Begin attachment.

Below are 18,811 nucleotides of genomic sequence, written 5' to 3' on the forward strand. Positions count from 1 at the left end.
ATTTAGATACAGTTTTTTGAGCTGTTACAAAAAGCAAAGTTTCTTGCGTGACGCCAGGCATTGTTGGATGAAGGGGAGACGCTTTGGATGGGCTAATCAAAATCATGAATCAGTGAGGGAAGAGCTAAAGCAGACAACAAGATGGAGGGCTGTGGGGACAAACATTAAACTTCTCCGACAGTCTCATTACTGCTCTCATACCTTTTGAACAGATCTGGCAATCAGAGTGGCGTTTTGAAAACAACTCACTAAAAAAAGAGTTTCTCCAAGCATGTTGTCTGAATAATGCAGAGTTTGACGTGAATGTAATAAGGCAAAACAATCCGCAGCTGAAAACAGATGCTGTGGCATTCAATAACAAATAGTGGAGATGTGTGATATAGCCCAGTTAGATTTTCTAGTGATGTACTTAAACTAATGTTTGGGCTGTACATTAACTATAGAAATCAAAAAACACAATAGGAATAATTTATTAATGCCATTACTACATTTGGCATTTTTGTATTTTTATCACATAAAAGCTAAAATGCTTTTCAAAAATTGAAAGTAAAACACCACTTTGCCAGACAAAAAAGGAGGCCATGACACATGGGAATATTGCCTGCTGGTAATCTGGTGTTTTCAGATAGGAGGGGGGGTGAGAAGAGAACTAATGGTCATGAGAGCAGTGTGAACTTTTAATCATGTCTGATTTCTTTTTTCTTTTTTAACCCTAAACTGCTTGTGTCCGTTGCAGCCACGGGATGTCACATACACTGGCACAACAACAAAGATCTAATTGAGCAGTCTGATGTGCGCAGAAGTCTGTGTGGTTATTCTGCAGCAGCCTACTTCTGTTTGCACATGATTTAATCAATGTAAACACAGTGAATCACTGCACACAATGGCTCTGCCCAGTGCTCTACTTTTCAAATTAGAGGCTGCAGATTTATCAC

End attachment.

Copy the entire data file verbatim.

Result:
Below are 18,811 nucleotides of genomic sequence, written 5' to 3' on the forward strand. Positions count from 1 at the left end.
ATTTAGATACAGTTTTTTGAGCTGTTACAAAAAGCAAAGTTTCTTGCGTGACGCCAGGCATTGTTGGATGAAGGGGAGACGCTTTGGATGGGCTAATCAAAATCATGAATCAGTGAGGGAAGAGCTAAAGCAGACAACAAGATGGAGGGCTGTGGGGACAAACATTAAACTTCTCCGACAGTCTCATTACTGCTCTCATACCTTTTGAACAGATCTGGCAATCAGAGTGGCGTTTTGAAAACAACTCACTAAAAAAAGAGTTTCTCCAAGCATGTTGTCTGAATAATGCAGAGTTTGACGTGAATGTAATAAGGCAAAACAATCCGCAGCTGAAAACAGATGCTGTGGCATTCAATAACAAATAGTGGAGATGTGTGATATAGCCCAGTTAGATTTTCTAGTGATGTACTTAAACTAATGTTTGGGCTGTACATTAACTATAGAAATCAAAAAACACAATAGGAATAATTTATTAATGCCATTACTACATTTGGCATTTTTGTATTTTTATCACATAAAAGCTAAAATGCTTTTCAAAAATTGAAAGTAAAACACCACTTTGCCAGACAAAAAAGGAGGCCATGACACATGGGAATATTGCCTGCTGGTAATCTGGTGTTTTCAGATAGGAGGGGGGGTGAGAAGAGAACTAATGGTCATGAGAGCAGTGTGAACTTTTAATCATGTCTGATTTCTTTTTTCTTTTTTAACCCTAAACTGCTTGTGTCCGTTGCAGCCACGGGATGTCACATACACTGGCACAACAACAAAGATCTAATTGAGCAGTCTGATGTGCGCAGAAGTCTGTGTGGTTATTCTGCAGCAGCCTACTTCTGTTTGCACATGATTTAATCAATGTAAACACAGTGAATCACTGCACACAATGGCTCTGCCCAGTGCTCTACTTTTCAAATTAGAGGCTGCAGATTTATCAC